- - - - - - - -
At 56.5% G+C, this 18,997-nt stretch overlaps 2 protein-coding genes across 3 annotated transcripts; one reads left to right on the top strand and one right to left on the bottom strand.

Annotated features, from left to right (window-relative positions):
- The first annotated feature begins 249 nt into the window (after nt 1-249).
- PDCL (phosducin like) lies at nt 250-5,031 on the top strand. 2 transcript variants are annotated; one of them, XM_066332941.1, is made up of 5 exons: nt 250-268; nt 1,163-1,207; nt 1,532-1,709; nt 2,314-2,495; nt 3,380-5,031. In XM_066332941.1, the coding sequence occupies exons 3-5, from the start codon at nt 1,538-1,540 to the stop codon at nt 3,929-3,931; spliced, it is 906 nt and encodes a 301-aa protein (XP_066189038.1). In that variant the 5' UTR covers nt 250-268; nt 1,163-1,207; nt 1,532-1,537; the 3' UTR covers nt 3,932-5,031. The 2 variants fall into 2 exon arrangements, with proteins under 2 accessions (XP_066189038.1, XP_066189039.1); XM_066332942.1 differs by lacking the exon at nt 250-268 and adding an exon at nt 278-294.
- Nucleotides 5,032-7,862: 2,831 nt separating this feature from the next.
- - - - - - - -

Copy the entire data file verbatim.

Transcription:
At 56.5% G+C, this 18,997-nt stretch overlaps 2 protein-coding genes across 3 annotated transcripts; one reads left to right on the top strand and one right to left on the bottom strand.

Annotated features, from left to right (window-relative positions):
- The first annotated feature begins 249 nt into the window (after nt 1-249).
- PDCL (phosducin like) lies at nt 250-5,031 on the top strand. 2 transcript variants are annotated; one of them, XM_066332941.1, is made up of 5 exons: nt 250-268; nt 1,163-1,207; nt 1,532-1,709; nt 2,314-2,495; nt 3,380-5,031. In XM_066332941.1, the coding sequence occupies exons 3-5, from the start codon at nt 1,538-1,540 to the stop codon at nt 3,929-3,931; spliced, it is 906 nt and encodes a 301-aa protein (XP_066189038.1). In that variant the 5' UTR covers nt 250-268; nt 1,163-1,207; nt 1,532-1,537; the 3' UTR covers nt 3,932-5,031. The 2 variants fall into 2 exon arrangements, with proteins under 2 accessions (XP_066189038.1, XP_066189039.1); XM_066332942.1 differs by lacking the exon at nt 250-268 and adding an exon at nt 278-294.
- Nucleotides 5,032-7,862: 2,831 nt separating this feature from the next.